In the end, I wish I had never sent the e-mail and never asked the question. Ignorance isn't so bad, is it? At least not as it concerns Earl Weaver and his linguistic skills, dirtier than the Preakness infield on a rainy day.
Tom Marr was still on the air, but he fired back an e-mail within minutes. "Will call and fill you in on Alice and Co."
That's when I started dreading the response. The notorious clip had made the leap from Baltimore basements to Internet infamy a couple of years ago. The audience grew considerably, though, just this week.
The YouTube clip appears to be audio of an old Weaver radio appearance in which he rants about everything from team speed to tomato plants. A snippet of the clip was heard during the YES network's broadcast of the Orioles- New York Yankees game Wednesday. While the announcers were discussing Orioles hitting coach Terry Crowley, Weaver's voice magically appeared.
"Terry Crowley's lucky he's in [expletive] baseball, for crissakes," Weaver's voice said. "He was released by the Cincinnati Reds. He was released by the [expletive] ... "
A spokesman for YES apologized for the inadvertent airing, saying an engineer was listening to a file and the audio wasn't intended for broadcast.
But I was more curious about the original clip. I never saw Weaver leap from the dugout and verbally accost umpires; my introduction to Weaver came from blooper videos and highlight shows.
Was this clip real? I had hoped so because Weaver's ornery character is such a great part of baseball lore.
"Hi, everybody, this is Earl Weaver with Manager's Corner," the clip begins, innocently enough. "Today I have Tom Marr, Orioles broadcaster, back on the show. And I understand Tom's been getting some mail with questions that supposedly I can answer. Now what the [expletive] are some of these [expletive] questions, Tom?"
From there, the interview sounds like a Tarantino script. Earmuff the kids.
On former reliever Don Stanhouse: "Well, Don Stanhouse was an [expletive]. He had us in trouble, had the [expletive] bases loaded [expletive] almost every [expletive] time he went out there. He liked to ruin my health smoking cigarettes ... "
On team speed: "Team speed, for crissakes, you get [expletive] [expletive] fleas on the [expletive] bases, getting picked off trying to steal, getting thrown out, taking runs away from you. You get them big [expletive] who can hit the [expletive] ball out the ballpark and you can't make any [expletive] mistakes."
After the Crowley question, Marr cheerfully chimes in, "Well, certainly you've made your opinions known on the fans' questions about baseball, Earl, but let's get to something else. Alice Sweet from Norfolk wants to know the best time to put in a tomato plant."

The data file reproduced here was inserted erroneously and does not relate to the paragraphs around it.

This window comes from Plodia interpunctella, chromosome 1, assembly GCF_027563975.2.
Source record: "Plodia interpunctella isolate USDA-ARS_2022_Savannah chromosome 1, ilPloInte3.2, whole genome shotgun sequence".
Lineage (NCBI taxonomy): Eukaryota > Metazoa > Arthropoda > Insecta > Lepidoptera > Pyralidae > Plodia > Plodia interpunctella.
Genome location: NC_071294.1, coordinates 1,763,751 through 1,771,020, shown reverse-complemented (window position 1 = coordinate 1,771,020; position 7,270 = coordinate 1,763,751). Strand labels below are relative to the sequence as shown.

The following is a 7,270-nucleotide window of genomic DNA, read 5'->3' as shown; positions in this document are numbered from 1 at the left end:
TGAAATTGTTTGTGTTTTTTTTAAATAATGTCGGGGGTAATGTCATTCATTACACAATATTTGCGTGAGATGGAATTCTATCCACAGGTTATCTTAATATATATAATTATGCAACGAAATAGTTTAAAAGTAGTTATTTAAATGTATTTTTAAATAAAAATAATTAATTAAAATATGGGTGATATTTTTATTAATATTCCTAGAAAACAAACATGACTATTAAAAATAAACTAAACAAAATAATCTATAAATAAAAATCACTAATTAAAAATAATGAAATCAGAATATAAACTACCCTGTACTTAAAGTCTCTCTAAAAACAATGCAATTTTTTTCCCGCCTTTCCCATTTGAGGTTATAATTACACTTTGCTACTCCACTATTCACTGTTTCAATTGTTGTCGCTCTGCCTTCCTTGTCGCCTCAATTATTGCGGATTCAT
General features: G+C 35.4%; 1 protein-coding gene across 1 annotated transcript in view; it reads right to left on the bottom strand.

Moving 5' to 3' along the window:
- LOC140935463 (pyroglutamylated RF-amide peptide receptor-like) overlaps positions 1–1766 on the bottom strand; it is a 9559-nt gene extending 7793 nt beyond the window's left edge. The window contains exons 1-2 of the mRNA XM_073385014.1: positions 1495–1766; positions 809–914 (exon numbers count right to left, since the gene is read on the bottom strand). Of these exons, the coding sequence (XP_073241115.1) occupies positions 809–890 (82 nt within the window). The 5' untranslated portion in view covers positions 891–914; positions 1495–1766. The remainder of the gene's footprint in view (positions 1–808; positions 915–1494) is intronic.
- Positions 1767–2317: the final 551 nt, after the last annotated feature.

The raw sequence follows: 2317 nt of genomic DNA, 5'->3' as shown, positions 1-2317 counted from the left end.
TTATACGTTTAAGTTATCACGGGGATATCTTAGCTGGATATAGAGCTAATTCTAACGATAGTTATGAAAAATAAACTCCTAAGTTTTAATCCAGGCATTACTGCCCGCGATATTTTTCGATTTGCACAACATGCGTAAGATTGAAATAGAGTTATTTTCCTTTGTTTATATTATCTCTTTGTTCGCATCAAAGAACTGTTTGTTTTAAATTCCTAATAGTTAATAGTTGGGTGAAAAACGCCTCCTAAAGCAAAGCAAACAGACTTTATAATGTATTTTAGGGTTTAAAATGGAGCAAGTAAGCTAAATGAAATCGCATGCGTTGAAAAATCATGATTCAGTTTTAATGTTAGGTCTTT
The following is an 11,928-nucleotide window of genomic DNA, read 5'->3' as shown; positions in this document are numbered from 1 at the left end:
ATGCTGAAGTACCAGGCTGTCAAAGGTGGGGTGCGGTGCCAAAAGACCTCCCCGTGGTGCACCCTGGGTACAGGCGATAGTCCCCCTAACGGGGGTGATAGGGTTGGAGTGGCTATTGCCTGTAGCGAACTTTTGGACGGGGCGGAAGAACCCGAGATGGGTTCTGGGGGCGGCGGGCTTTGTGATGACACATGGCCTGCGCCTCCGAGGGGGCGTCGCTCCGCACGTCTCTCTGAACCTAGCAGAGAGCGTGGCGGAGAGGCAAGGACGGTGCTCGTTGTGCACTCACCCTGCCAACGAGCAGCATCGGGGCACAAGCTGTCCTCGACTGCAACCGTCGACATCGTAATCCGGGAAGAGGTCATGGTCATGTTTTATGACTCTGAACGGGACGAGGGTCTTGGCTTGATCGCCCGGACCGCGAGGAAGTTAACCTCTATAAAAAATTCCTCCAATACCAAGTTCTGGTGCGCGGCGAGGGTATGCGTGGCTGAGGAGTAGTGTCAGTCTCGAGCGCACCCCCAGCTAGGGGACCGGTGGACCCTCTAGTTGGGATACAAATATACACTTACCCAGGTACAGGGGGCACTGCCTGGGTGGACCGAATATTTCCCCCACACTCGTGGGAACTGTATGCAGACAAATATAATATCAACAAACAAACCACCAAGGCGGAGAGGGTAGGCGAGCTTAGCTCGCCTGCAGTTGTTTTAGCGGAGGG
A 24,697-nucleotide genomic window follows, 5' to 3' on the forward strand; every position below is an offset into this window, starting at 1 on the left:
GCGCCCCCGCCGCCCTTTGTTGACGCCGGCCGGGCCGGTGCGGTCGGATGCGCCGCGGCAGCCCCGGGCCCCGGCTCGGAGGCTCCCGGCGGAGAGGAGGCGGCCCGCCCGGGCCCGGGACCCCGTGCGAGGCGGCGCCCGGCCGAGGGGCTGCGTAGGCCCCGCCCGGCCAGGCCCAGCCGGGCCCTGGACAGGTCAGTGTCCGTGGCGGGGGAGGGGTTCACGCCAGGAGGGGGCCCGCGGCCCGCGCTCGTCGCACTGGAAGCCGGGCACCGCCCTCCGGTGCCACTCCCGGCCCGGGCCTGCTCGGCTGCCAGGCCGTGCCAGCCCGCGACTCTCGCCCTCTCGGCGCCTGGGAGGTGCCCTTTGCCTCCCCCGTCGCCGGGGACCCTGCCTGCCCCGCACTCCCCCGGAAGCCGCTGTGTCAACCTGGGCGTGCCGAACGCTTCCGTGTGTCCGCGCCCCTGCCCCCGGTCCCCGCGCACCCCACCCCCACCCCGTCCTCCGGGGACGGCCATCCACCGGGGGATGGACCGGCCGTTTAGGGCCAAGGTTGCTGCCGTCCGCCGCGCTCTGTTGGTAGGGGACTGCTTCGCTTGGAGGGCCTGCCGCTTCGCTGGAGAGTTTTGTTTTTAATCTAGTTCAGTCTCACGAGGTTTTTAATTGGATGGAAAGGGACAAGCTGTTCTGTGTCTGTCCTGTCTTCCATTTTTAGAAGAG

I'd lose my job if I printed all of Weaver's response. Here's the best edit I can provide: "Alice Sweet oughta be worried about [deleted], rather than where her next [expletive] tomato plant is coming from. Get her ... in the [expletive] bars at night, and ... "
Weaver barely pauses to catch his breath. "I don't understand where these questions are coming from, Tom. That's about it for Manager's Corner. Go [expletive] yourself and the [expletive] with your show coming up next on the Baltimore Orioles baseball [expletive] network."
Yesterday, when Marr finished his morning show on WCBM-AM, he called me - "Let me tell you how it happened ... " - and popped the balloon.
"It never actually aired," Marr said. "It was never meant to air."
Marr said it was a prank. Marr and Weaver were pre-recording a segment from Seattle in 1982, when the pair flubbed a take of the Manager's Corner. They got to laughing and decided to record an entire fake segment and send it back to the station engineer as a joke.
The dialogue was all off-the-cuff and off-the-air. Weaver didn't have to try very hard to act like an old cuss. The engineer, of course, got a kick out of it, and the listeners heard a different, sanitized version of the segment before Sunday's ballgame.
The prank tape didn't die, though. It was kicked around Baltimore on audiocassette for years, and naturally, when YouTube was born, colorful Weaver made the jump into the digital age.
"It's been all around the world by now," Marr said. "Just grown like ivy."
So, yes, it was Earl Weaver, unscripted and uncensored. But it was stolen from a bottom drawer somewhere, not stripped from the airwaves.
"And now, as they say, you know the rest of the story," Marr says.